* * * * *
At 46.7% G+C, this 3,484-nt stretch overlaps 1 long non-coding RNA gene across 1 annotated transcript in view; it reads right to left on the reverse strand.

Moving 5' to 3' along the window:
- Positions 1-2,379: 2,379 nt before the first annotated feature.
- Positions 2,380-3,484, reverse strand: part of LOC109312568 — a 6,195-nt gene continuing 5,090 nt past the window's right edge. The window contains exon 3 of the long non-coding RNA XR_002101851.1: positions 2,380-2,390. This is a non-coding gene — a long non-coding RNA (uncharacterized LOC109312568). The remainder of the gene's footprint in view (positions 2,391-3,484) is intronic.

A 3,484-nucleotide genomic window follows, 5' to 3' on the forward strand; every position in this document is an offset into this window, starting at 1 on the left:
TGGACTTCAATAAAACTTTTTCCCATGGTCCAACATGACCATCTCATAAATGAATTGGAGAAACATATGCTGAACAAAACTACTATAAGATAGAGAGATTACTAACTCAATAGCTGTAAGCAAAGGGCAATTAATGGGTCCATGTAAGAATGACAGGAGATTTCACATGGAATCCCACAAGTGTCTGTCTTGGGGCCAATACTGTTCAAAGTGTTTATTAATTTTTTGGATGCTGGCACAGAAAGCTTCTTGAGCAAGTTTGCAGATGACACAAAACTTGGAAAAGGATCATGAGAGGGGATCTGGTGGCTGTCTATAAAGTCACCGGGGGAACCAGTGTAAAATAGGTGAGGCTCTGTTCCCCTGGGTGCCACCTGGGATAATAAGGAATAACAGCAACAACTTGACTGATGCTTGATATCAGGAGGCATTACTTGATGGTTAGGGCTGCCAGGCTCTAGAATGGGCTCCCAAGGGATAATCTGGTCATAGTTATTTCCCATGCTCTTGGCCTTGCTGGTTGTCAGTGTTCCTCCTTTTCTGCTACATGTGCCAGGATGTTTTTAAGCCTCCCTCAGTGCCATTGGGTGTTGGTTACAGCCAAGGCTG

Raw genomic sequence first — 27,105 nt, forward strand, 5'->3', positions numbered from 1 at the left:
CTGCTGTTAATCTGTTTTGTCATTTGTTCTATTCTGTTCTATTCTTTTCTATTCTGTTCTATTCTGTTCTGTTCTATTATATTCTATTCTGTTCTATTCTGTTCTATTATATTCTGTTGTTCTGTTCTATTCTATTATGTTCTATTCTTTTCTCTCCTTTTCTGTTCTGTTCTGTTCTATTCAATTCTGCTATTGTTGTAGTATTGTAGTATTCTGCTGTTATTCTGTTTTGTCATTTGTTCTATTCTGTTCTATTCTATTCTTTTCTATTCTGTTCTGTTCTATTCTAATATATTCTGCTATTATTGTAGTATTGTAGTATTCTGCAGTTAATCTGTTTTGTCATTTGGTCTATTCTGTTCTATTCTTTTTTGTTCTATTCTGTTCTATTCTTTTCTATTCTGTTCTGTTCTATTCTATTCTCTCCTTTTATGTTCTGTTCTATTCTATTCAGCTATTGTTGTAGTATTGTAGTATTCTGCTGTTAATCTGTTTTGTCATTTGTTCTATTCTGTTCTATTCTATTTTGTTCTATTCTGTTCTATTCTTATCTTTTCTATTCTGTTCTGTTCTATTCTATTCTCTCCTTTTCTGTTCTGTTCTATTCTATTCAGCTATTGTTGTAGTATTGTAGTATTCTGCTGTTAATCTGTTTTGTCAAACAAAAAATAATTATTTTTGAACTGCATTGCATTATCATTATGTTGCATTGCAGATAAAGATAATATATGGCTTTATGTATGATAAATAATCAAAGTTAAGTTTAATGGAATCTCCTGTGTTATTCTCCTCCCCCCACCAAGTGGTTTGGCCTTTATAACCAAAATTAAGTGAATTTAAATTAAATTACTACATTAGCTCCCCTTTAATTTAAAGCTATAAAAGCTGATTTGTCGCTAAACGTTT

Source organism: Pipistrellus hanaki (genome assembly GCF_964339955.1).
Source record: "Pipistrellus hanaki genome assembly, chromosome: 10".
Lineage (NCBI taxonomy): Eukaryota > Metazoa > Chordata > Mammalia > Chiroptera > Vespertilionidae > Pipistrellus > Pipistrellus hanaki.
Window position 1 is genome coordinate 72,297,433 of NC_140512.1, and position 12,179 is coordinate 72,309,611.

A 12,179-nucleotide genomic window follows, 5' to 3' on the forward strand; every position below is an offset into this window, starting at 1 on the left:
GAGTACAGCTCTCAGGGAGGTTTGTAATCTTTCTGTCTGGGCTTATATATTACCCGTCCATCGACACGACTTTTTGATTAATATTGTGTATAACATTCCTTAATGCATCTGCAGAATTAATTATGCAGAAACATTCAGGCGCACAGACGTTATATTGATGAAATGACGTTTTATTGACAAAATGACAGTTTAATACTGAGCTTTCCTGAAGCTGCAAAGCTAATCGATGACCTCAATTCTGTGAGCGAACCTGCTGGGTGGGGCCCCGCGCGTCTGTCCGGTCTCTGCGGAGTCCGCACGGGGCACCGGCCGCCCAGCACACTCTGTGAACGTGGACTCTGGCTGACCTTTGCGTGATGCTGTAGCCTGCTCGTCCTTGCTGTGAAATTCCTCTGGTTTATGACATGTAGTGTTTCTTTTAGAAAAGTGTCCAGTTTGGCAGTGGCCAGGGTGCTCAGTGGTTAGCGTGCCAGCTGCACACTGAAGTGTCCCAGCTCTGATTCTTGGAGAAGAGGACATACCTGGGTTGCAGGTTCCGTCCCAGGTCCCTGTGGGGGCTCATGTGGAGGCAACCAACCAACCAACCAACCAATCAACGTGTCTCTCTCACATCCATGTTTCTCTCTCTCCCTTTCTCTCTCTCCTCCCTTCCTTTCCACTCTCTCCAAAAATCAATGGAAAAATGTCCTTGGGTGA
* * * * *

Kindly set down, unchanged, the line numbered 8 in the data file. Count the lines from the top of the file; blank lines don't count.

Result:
CTGCTGTTAATCTGTTTTGTCATTTGTTCTATTCTGTTCTATTCTTTTCTATTCTGTTCTATTCTGTTCTGTTCTATTATATTCTATTCTGTTCTATTCTGTTCTATTATATTCTGTTGTTCTGTTCTATTCTATTATGTTCTATTCTTTTCTCTCCTTTTCTGTTCTGTTCTGTTCTATTCAATTCTGCTATTGTTGTAGTATTGTAGTATTCTGCTGTTATTCTGTTTTGTCATTTGTTCTATTCTGTTCTATTCTATTCTTTTCTATTCTGTTCTGTTCTATTCTAATATATTCTGCTATTATTGTAGTATTGTAGTATTCTGCAGTTAATCTGTTTTGTCATTTGGTCTATTCTGTTCTATTCTTTTTTGTTCTATTCTGTTCTATTCTTTTCTATTCTGTTCTGTTCTATTCTATTCTCTCCTTTTATGTTCTGTTCTATTCTATTCAGCTATTGTTGTAGTATTGTAGTATTCTGCTGTTAATCTGTTTTGTCATTTGTTCTATTCTGTTCTATTCTATTTTGTTCTATTCTGTTCTATTCTTATCTTTTCTATTCTGTTCTGTTCTATTCTATTCTCTCCTTTTCTGTTCTGTTCTATTCTATTCAGCTATTGTTGTAGTATTGTAGTATTCTGCTGTTAATCTGTTTTGTCAAACAAAAAATAATTATTTTTGAACTGCATTGCATTATCATTATGTTGCATTGCAGATAAAGATAATATATGGCTTTATGTATGATAAATAATCAAAGTTAAGTTTAATGGAATCTCCTGTGTTATTCTCCTCCCCCCACCAAGTGGTTTGGCCTTTATAACCAAAATTAAGTGAATTTAAATTAAATTACTACATTAGCTCCCCTTTAATTTAAAGCTATAAAAGCTGATTTGTCGCTAAACGTTT